March 30, 2016
On the rise: Student organization helps homeless get back on their feet – one person at a time
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Sarah, a 57-year-old housekeeper from Richmond, was struggling to pay the rent and facing eviction from her Jackson Ward apartment. To make matters worse, the apartment had recently become infested with bedbugs.
“I had a house. I was facing eviction,” she said. “I didn’t want to lose it.”
A group of Virginia Commonwealth University students who had recently formed a nonprofit organization called I RISE, which focuses on assisting the homeless in Richmond, heard about Sarah’s predicament.
I laughed. I cried. I don’t know the words for it.
The students first paid her rent, saving her from eviction. Then, on a Saturday, they took her to get her hair done, and while she was at the salon, they replaced her furniture, bought new pillows and linens, and filled her kitchen cabinets with food.
“They told me they were going to do something to my apartment, so I left them the key. When I came back, I had my kitchen table, my bistro, my chair, new bed linen. Everything,” she said. “I laughed. I cried. I don’t know the words for it.”
Kevin Amir Ghaffari, a master’s degree student in the Department of Biology in the College of Humanities and Sciences who received a bachelor’s degree last spring from VCU’s interdisciplinary science program, had the idea for I RISE while sitting in a lecture on community service.
“People were talking about bringing food and hygiene supplies and things like that to homeless individuals in Monroe Park. And while I am definitely a proponent of that, I knew that it’s not really a sustainable or efficient way to help these people,” Ghaffari said. “And so I started writing down in my notebook all the committees [that would be needed] and how they would work together to help individuals become self-sufficient, and how we could provide them with the opportunity and means to do so.”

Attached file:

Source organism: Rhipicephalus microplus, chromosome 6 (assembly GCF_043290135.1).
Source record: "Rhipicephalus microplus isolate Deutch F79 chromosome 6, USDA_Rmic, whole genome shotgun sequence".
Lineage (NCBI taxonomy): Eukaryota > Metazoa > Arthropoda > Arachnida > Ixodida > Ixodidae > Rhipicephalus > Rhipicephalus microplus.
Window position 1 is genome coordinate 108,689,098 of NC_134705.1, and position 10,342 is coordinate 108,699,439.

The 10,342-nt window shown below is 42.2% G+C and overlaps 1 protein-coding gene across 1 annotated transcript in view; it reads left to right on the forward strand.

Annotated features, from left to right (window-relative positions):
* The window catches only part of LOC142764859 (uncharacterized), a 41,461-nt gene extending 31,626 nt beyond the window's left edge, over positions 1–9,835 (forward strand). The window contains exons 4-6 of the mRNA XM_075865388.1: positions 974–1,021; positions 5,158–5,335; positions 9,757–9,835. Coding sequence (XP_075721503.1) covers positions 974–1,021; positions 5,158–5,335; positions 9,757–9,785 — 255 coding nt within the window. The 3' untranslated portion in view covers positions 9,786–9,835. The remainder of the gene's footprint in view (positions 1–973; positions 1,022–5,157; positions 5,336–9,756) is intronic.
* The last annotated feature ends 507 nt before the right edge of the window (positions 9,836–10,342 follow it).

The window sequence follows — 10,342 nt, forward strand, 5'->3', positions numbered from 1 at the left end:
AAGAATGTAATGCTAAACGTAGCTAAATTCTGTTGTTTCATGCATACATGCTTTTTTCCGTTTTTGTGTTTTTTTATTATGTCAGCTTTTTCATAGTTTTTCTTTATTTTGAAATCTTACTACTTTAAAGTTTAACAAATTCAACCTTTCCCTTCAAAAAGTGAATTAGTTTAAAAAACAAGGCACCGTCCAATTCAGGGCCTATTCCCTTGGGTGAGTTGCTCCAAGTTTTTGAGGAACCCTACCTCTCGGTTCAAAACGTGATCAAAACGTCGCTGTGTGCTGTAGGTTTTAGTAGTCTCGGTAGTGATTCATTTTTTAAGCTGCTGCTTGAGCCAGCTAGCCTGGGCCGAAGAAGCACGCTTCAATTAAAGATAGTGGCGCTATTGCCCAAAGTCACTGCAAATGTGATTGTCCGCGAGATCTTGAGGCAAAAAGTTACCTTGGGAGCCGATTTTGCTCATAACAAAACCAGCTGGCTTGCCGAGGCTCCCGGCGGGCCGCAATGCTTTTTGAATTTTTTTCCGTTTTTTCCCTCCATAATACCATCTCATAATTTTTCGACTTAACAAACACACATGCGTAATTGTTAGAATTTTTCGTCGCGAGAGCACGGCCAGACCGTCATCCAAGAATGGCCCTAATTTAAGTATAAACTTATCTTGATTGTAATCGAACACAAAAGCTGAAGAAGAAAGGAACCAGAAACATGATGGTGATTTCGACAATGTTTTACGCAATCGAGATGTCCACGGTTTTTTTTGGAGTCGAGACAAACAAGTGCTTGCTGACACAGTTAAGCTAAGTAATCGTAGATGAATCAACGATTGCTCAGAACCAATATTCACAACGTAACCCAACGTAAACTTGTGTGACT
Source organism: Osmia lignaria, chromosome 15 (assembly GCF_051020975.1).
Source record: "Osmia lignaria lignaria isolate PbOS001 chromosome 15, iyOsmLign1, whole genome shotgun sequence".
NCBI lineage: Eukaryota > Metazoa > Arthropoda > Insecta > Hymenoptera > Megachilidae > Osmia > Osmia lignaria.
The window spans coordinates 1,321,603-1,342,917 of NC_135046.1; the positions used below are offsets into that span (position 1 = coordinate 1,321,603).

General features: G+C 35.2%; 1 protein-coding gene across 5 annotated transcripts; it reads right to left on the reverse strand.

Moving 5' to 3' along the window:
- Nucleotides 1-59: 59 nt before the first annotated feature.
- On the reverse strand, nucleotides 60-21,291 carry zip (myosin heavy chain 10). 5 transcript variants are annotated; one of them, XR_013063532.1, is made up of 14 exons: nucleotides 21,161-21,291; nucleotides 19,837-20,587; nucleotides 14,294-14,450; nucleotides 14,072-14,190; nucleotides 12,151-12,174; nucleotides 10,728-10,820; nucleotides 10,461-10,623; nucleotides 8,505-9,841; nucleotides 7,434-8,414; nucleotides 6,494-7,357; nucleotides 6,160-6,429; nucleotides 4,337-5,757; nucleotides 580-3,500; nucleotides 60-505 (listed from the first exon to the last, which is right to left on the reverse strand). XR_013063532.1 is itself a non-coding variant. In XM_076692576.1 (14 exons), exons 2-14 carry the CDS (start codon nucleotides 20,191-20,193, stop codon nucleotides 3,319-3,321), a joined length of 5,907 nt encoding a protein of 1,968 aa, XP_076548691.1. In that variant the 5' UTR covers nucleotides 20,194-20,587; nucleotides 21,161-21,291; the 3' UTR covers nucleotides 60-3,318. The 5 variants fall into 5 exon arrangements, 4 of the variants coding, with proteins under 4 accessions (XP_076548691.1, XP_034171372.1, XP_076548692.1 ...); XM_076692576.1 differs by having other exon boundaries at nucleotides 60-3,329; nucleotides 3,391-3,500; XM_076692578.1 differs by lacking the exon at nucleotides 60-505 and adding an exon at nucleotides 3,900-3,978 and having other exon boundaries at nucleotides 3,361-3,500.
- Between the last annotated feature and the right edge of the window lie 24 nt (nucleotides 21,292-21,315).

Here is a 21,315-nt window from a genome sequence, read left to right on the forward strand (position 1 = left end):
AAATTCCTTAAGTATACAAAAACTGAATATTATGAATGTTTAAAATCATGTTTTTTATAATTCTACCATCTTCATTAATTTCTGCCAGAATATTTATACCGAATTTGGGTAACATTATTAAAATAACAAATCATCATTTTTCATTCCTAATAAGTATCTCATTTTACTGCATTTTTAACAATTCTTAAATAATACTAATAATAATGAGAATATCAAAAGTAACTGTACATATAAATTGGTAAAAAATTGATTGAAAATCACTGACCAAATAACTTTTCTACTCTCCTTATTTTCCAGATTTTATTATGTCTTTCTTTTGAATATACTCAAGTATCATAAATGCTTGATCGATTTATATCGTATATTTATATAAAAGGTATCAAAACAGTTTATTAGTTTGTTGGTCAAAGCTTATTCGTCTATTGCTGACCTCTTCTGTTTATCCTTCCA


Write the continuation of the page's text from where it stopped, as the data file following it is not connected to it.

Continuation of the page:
Ghaffari decided there was a need in Richmond for an organization that helps homeless people in a more holistic fashion. While the organization might only be able to help a small number of candidates at a time, he thought, it could focus on meeting all of that candidate’s needs, including temporary and permanent housing, job search assistance, substance abuse and mental health counseling, transportation, and just about anything else.
“We realized we could try to have all the needs and wants of the individual fulfilled in order to get back on their feet again,” he said.
He reached out to approximately 20 of his fellow VCU students — including many he had met doing service projects in Richmond or through feeding the homeless each week at Monroe Park — and together they launched I RISE.
“From the beginning, I just wanted to avoid ever feeling as though I’m not helping another human being in the full capacity that I could,” Ghaffari said. “And I’ve found that everybody else in our organization shares that idea. We all really want to stick to our quality over quantity approach, providing full, complete, holistic services to one individual at a time.”
“In the past [I’d] had many great experiences volunteering within the homeless community helping different organizations provide food for homeless individuals,” he said. “Although this was great, I always felt that there should be more action taken to impact the lives of homeless individuals on a greater scale.”
Ghaffari approached him with the idea of starting I RISE to help homeless individuals in Richmond become self-sufficient.